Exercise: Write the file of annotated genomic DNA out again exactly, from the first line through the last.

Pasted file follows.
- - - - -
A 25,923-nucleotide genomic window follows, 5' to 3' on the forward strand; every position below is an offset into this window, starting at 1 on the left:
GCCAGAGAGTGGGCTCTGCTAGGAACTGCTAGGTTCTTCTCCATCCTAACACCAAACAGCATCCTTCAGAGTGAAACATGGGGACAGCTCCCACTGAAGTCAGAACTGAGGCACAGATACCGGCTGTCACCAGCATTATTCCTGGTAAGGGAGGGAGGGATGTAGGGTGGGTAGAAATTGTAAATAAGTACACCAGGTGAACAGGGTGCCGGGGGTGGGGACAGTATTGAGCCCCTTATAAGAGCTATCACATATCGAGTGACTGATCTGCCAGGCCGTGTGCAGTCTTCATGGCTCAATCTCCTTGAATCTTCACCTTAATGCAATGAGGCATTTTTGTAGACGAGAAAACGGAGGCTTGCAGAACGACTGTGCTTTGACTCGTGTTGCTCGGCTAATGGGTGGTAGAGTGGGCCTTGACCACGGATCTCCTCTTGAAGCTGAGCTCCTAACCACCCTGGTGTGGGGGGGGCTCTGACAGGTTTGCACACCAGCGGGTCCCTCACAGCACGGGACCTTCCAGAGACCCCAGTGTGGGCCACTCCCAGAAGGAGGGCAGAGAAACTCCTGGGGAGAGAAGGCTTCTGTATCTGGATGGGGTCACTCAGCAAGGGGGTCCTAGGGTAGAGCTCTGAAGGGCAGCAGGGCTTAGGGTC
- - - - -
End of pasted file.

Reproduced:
A 25,923-nucleotide genomic window follows, 5' to 3' on the forward strand; every position below is an offset into this window, starting at 1 on the left:
GCCAGAGAGTGGGCTCTGCTAGGAACTGCTAGGTTCTTCTCCATCCTAACACCAAACAGCATCCTTCAGAGTGAAACATGGGGACAGCTCCCACTGAAGTCAGAACTGAGGCACAGATACCGGCTGTCACCAGCATTATTCCTGGTAAGGGAGGGAGGGATGTAGGGTGGGTAGAAATTGTAAATAAGTACACCAGGTGAACAGGGTGCCGGGGGTGGGGACAGTATTGAGCCCCTTATAAGAGCTATCACATATCGAGTGACTGATCTGCCAGGCCGTGTGCAGTCTTCATGGCTCAATCTCCTTGAATCTTCACCTTAATGCAATGAGGCATTTTTGTAGACGAGAAAACGGAGGCTTGCAGAACGACTGTGCTTTGACTCGTGTTGCTCGGCTAATGGGTGGTAGAGTGGGCCTTGACCACGGATCTCCTCTTGAAGCTGAGCTCCTAACCACCCTGGTGTGGGGGGGGCTCTGACAGGTTTGCACACCAGCGGGTCCCTCACAGCACGGGACCTTCCAGAGACCCCAGTGTGGGCCACTCCCAGAAGGAGGGCAGAGAAACTCCTGGGGAGAGAAGGCTTCTGTATCTGGATGGGGTCACTCAGCAAGGGGGTCCTAGGGTAGAGCTCTGAAGGGCAGCAGGGCTTAGGGTC